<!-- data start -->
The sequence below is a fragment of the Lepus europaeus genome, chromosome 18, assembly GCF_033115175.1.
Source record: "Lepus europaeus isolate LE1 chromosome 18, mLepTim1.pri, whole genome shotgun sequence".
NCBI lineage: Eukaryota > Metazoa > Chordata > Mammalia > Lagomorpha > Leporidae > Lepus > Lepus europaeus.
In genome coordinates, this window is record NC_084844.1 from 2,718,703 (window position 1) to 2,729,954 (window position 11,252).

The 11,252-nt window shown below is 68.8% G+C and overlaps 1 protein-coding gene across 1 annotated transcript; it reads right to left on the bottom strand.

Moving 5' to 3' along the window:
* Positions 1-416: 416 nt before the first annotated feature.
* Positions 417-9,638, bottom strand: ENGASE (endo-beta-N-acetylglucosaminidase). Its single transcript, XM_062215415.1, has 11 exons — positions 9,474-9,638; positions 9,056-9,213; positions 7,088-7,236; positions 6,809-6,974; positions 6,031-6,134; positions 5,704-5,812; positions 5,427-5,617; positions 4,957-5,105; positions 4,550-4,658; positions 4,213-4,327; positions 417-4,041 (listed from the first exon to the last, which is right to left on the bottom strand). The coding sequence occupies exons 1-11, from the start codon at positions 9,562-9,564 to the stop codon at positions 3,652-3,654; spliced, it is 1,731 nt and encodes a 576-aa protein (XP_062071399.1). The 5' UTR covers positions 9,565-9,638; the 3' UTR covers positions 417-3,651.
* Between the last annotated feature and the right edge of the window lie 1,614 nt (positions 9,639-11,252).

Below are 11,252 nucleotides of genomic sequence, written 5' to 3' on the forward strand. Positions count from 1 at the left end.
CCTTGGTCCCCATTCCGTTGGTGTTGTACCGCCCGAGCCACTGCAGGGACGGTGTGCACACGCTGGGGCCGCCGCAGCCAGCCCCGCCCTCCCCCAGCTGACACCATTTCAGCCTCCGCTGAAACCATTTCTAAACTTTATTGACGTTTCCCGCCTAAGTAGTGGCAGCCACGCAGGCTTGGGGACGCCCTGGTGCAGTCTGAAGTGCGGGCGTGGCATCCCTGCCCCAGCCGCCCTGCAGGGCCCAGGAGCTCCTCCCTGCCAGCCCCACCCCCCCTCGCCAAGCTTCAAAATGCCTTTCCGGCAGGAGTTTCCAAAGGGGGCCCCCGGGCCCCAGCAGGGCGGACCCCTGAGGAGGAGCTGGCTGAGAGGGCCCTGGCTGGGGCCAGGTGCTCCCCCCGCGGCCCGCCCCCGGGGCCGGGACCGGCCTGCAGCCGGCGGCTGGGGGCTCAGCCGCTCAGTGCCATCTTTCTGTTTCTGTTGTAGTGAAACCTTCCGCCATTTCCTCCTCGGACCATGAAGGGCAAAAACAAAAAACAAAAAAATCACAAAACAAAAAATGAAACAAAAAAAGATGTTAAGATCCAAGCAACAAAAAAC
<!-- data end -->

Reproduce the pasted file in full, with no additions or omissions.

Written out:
The sequence below is a fragment of the Lepus europaeus genome, chromosome 18, assembly GCF_033115175.1.
Source record: "Lepus europaeus isolate LE1 chromosome 18, mLepTim1.pri, whole genome shotgun sequence".
NCBI lineage: Eukaryota > Metazoa > Chordata > Mammalia > Lagomorpha > Leporidae > Lepus > Lepus europaeus.
In genome coordinates, this window is record NC_084844.1 from 2,718,703 (window position 1) to 2,729,954 (window position 11,252).

The 11,252-nt window shown below is 68.8% G+C and overlaps 1 protein-coding gene across 1 annotated transcript; it reads right to left on the bottom strand.

Moving 5' to 3' along the window:
* Positions 1-416: 416 nt before the first annotated feature.
* Positions 417-9,638, bottom strand: ENGASE (endo-beta-N-acetylglucosaminidase). Its single transcript, XM_062215415.1, has 11 exons — positions 9,474-9,638; positions 9,056-9,213; positions 7,088-7,236; positions 6,809-6,974; positions 6,031-6,134; positions 5,704-5,812; positions 5,427-5,617; positions 4,957-5,105; positions 4,550-4,658; positions 4,213-4,327; positions 417-4,041 (listed from the first exon to the last, which is right to left on the bottom strand). The coding sequence occupies exons 1-11, from the start codon at positions 9,562-9,564 to the stop codon at positions 3,652-3,654; spliced, it is 1,731 nt and encodes a 576-aa protein (XP_062071399.1). The 5' UTR covers positions 9,565-9,638; the 3' UTR covers positions 417-3,651.
* Between the last annotated feature and the right edge of the window lie 1,614 nt (positions 9,639-11,252).

Below are 11,252 nucleotides of genomic sequence, written 5' to 3' on the forward strand. Positions count from 1 at the left end.
CCTTGGTCCCCATTCCGTTGGTGTTGTACCGCCCGAGCCACTGCAGGGACGGTGTGCACACGCTGGGGCCGCCGCAGCCAGCCCCGCCCTCCCCCAGCTGACACCATTTCAGCCTCCGCTGAAACCATTTCTAAACTTTATTGACGTTTCCCGCCTAAGTAGTGGCAGCCACGCAGGCTTGGGGACGCCCTGGTGCAGTCTGAAGTGCGGGCGTGGCATCCCTGCCCCAGCCGCCCTGCAGGGCCCAGGAGCTCCTCCCTGCCAGCCCCACCCCCCCTCGCCAAGCTTCAAAATGCCTTTCCGGCAGGAGTTTCCAAAGGGGGCCCCCGGGCCCCAGCAGGGCGGACCCCTGAGGAGGAGCTGGCTGAGAGGGCCCTGGCTGGGGCCAGGTGCTCCCCCCGCGGCCCGCCCCCGGGGCCGGGACCGGCCTGCAGCCGGCGGCTGGGGGCTCAGCCGCTCAGTGCCATCTTTCTGTTTCTGTTGTAGTGAAACCTTCCGCCATTTCCTCCTCGGACCATGAAGGGCAAAAACAAAAAACAAAAAAATCACAAAACAAAAAATGAAACAAAAAAAGATGTTAAGATCCAAGCAACAAAAAAC